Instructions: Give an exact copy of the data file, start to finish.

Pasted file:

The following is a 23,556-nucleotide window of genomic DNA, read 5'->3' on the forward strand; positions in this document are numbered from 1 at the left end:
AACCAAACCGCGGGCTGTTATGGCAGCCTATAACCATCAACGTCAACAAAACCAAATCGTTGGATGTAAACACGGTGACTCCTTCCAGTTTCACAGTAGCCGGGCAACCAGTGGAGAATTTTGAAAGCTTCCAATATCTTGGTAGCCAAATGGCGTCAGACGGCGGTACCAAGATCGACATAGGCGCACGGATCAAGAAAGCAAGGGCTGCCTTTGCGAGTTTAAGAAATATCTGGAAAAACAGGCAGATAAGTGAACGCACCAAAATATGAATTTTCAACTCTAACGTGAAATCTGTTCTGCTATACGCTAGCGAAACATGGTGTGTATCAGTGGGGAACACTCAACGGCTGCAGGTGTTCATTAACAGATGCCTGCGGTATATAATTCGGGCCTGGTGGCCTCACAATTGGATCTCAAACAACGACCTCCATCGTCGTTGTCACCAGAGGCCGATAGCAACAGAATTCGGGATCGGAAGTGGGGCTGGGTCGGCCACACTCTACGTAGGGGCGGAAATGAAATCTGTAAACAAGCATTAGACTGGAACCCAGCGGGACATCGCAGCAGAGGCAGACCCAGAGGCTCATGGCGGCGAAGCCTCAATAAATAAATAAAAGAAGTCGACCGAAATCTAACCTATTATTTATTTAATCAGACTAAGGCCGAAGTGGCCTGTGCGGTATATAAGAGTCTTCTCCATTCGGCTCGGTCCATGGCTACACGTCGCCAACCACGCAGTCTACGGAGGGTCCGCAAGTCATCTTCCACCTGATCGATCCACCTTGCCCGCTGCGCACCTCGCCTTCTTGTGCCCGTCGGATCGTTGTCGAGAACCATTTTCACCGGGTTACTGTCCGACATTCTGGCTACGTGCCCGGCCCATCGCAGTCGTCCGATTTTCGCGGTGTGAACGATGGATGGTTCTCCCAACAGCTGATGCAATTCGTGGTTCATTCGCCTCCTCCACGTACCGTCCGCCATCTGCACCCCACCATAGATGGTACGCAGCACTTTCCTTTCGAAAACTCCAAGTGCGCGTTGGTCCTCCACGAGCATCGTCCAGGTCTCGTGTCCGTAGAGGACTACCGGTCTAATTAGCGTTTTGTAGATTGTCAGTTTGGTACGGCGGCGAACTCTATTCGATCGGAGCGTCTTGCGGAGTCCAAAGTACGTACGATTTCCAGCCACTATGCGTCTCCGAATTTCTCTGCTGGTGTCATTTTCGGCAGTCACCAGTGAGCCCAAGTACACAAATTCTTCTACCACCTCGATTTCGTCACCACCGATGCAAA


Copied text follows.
The following is a 23,556-nucleotide window of genomic DNA, read 5'->3' on the forward strand; positions in this document are numbered from 1 at the left end:
AACCAAACCGCGGGCTGTTATGGCAGCCTATAACCATCAACGTCAACAAAACCAAATCGTTGGATGTAAACACGGTGACTCCTTCCAGTTTCACAGTAGCCGGGCAACCAGTGGAGAATTTTGAAAGCTTCCAATATCTTGGTAGCCAAATGGCGTCAGACGGCGGTACCAAGATCGACATAGGCGCACGGATCAAGAAAGCAAGGGCTGCCTTTGCGAGTTTAAGAAATATCTGGAAAAACAGGCAGATAAGTGAACGCACCAAAATATGAATTTTCAACTCTAACGTGAAATCTGTTCTGCTATACGCTAGCGAAACATGGTGTGTATCAGTGGGGAACACTCAACGGCTGCAGGTGTTCATTAACAGATGCCTGCGGTATATAATTCGGGCCTGGTGGCCTCACAATTGGATCTCAAACAACGACCTCCATCGTCGTTGTCACCAGAGGCCGATAGCAACAGAATTCGGGATCGGAAGTGGGGCTGGGTCGGCCACACTCTACGTAGGGGCGGAAATGAAATCTGTAAACAAGCATTAGACTGGAACCCAGCGGGACATCGCAGCAGAGGCAGACCCAGAGGCTCATGGCGGCGAAGCCTCAATAAATAAATAAAAGAAGTCGACCGAAATCTAACCTATTATTTATTTAATCAGACTAAGGCCGAAGTGGCCTGTGCGGTATATAAGAGTCTTCTCCATTCGGCTCGGTCCATGGCTACACGTCGCCAACCACGCAGTCTACGGAGGGTCCGCAAGTCATCTTCCACCTGATCGATCCACCTTGCCCGCTGCGCACCTCGCCTTCTTGTGCCCGTCGGATCGTTGTCGAGAACCATTTTCACCGGGTTACTGTCCGACATTCTGGCTACGTGCCCGGCCCATCGCAGTCGTCCGATTTTCGCGGTGTGAACGATGGATGGTTCTCCCAACAGCTGATGCAATTCGTGGTTCATTCGCCTCCTCCACGTACCGTCCGCCATCTGCACCCCACCATAGATGGTACGCAGCACTTTCCTTTCGAAAACTCCAAGTGCGCGTTGGTCCTCCACGAGCATCGTCCAGGTCTCGTGTCCGTAGAGGACTACCGGTCTAATTAGCGTTTTGTAGATTGTCAGTTTGGTACGGCGGCGAACTCTATTCGATCGGAGCGTCTTGCGGAGTCCAAAGTACGTACGATTTCCAGCCACTATGCGTCTCCGAATTTCTCTGCTGGTGTCATTTTCGGCAGTCACCAGTGAGCCCAAGTACACAAATTCTTCTACCACCTCGATTTCGTCACCACCGATGCAAA